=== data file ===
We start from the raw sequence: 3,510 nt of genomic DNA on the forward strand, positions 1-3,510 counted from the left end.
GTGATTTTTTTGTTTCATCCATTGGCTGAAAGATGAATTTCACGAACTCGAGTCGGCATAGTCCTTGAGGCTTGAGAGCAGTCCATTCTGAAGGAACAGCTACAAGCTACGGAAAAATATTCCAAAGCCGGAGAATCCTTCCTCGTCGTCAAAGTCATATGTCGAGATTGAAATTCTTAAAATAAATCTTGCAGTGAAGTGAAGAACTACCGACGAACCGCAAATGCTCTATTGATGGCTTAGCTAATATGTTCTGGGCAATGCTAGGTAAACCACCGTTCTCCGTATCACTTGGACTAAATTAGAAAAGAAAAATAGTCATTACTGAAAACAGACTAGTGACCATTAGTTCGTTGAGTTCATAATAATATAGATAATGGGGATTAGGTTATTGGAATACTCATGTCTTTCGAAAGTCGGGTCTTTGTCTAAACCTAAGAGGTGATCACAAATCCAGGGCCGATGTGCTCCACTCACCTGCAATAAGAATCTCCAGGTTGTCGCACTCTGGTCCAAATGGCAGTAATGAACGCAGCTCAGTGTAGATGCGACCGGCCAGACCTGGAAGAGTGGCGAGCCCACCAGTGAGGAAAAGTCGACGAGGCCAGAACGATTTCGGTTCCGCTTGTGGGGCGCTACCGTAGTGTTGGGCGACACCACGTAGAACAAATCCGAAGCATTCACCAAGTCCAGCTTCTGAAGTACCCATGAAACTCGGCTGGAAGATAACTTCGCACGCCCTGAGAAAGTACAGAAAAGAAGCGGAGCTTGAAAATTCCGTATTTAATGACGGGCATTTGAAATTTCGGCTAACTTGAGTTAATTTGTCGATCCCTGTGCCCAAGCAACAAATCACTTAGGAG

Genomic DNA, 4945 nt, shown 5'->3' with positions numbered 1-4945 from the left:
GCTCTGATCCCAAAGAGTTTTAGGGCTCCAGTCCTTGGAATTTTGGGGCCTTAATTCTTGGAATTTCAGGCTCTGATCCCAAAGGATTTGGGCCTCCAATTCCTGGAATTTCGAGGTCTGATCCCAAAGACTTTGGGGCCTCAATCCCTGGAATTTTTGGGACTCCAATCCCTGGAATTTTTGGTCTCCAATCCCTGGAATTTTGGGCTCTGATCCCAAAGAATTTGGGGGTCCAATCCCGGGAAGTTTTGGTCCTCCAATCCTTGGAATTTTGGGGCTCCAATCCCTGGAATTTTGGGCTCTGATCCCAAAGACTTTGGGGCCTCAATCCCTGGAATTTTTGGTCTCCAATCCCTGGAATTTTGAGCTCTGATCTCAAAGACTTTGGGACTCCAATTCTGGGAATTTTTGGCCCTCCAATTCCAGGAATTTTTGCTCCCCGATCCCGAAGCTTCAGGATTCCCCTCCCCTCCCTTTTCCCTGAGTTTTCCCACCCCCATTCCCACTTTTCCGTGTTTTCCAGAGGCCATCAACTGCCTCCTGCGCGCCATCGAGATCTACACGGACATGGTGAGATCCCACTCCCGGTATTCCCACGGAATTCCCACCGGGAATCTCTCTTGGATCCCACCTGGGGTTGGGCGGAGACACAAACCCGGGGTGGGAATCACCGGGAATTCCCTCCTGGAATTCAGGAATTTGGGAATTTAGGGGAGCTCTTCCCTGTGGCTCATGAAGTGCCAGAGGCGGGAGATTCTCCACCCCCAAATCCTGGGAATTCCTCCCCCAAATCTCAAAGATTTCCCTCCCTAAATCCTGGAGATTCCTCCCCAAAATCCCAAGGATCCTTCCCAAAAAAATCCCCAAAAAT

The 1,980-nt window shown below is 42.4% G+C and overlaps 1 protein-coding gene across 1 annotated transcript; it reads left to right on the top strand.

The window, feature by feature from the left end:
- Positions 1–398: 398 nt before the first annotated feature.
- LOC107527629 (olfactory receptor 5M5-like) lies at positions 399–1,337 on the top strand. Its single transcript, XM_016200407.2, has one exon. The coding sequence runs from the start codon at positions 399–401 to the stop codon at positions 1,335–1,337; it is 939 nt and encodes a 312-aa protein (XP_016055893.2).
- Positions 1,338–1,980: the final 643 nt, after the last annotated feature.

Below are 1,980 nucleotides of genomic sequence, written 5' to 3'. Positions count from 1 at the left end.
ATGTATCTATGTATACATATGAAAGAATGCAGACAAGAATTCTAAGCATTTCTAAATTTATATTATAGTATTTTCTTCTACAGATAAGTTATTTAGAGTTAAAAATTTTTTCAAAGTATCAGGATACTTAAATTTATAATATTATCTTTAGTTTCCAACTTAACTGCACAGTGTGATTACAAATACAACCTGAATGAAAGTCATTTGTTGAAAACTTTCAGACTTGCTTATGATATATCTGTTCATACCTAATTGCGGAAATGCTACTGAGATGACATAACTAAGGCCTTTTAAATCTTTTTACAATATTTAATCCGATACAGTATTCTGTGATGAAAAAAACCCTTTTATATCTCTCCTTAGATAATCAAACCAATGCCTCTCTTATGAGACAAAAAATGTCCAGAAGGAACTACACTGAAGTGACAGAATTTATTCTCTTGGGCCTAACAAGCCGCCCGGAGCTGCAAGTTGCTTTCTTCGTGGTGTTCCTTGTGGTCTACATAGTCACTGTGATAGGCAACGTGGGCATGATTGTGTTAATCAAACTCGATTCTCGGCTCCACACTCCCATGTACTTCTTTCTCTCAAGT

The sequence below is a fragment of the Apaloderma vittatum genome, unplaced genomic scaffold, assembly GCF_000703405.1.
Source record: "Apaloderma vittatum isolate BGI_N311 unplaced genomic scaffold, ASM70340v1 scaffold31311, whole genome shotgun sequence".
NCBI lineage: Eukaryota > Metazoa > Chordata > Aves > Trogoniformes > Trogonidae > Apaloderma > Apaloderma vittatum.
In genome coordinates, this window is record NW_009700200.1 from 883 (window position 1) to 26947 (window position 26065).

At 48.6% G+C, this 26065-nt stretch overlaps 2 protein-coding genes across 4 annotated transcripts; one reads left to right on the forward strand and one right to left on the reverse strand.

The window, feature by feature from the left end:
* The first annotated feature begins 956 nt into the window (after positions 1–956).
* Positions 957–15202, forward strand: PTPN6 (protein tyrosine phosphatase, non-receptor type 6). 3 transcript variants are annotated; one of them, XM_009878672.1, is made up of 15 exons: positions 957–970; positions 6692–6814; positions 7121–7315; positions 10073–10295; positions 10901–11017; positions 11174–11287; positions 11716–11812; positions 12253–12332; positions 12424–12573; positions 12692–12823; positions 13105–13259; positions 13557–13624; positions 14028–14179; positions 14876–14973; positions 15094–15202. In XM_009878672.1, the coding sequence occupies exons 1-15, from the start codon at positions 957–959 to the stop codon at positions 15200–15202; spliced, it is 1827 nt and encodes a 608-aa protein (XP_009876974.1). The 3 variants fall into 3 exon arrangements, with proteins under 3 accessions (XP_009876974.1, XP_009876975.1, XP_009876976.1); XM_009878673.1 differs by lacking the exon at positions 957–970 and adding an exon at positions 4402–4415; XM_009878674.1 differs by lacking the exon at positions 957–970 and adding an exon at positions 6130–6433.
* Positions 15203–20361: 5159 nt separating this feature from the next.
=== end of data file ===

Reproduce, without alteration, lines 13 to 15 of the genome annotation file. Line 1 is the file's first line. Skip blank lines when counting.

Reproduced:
Source record: "Apaloderma vittatum isolate BGI_N311 unplaced genomic scaffold, ASM70340v1 scaffold31311, whole genome shotgun sequence".
NCBI lineage: Eukaryota > Metazoa > Chordata > Aves > Trogoniformes > Trogonidae > Apaloderma > Apaloderma vittatum.
In genome coordinates, this window is record NW_009700200.1 from 883 (window position 1) to 26947 (window position 26065).